Scrubbed of Ketchup Stains, LS Lowry Work Ready to Debut

L.S. Lowry's "View of Deptford Power Station from Greenwich" the larger painting that inspired the ketchup-stained work. Courtesy of the National Maritime Museum, London.

Restorers preparing The Thames at Greenwich, by British artist LS Lowry (1887–1976), for its public debut had an unusual conservation challenge: tomato ketchup stains. As reported by the BBC, the oil painting, which has hung in a family home since the 1970s, will be on display at the Lowry Arts Centre in Salford, England, through December.

According to a BBC interview with a Lowry Arts Centre spokesperson, the work “had a light layer of surface dirt [and] two small and very old, ketchup stains,” thought to have been acquired during its years in the private residence.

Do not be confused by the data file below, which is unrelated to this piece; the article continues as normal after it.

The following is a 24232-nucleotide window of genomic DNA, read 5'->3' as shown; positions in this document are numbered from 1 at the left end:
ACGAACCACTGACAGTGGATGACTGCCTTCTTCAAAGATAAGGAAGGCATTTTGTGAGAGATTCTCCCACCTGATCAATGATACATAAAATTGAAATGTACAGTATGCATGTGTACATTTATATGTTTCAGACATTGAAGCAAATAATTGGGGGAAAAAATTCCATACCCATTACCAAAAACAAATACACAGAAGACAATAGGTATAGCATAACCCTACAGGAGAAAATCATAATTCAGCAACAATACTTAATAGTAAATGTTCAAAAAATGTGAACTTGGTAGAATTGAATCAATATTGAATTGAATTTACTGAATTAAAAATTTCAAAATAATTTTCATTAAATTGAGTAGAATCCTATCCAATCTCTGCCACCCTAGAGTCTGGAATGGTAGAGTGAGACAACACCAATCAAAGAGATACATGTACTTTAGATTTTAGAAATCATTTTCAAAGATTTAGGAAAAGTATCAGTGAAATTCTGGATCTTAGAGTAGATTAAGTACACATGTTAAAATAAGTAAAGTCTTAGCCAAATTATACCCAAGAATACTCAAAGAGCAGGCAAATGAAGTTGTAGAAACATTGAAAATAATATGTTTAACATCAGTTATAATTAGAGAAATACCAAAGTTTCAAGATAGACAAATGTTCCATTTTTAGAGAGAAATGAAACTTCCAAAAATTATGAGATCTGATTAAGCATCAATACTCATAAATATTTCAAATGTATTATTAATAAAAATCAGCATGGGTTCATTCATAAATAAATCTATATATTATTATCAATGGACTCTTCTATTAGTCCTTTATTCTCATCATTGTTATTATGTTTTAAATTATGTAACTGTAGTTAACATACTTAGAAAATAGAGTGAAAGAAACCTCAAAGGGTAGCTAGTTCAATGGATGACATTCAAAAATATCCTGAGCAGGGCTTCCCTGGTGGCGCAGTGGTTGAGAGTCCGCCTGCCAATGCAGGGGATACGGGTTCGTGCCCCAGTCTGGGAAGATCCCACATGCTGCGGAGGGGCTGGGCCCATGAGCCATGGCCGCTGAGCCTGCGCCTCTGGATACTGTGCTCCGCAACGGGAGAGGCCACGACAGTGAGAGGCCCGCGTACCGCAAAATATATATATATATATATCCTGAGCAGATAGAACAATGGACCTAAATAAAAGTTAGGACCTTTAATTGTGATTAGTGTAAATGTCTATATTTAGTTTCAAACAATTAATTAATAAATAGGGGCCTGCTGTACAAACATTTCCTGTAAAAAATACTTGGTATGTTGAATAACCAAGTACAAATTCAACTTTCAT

The painting and a related drawing that will accompany it in the exhibition, both circa 1957–59, were created in connection with Lowry’s major 1959 work, View of Deptford Power Station from Greenwich, which belongs to London’s National Maritime Museum. The center’s curator, Clare Stewart, told the BBC that it is “very exciting to be able to display pictures which will be completely unknown to our visitors.”

Although Lowry was “a regular visitor to London,” Stewart added, “his views of the city are relatively rare.” While his paintings of street traffic in Piccadilly Circus are well-known, “his fascination with waterways, however, meant he was obviously drawn to the Thames—and these works are a great example of that.”

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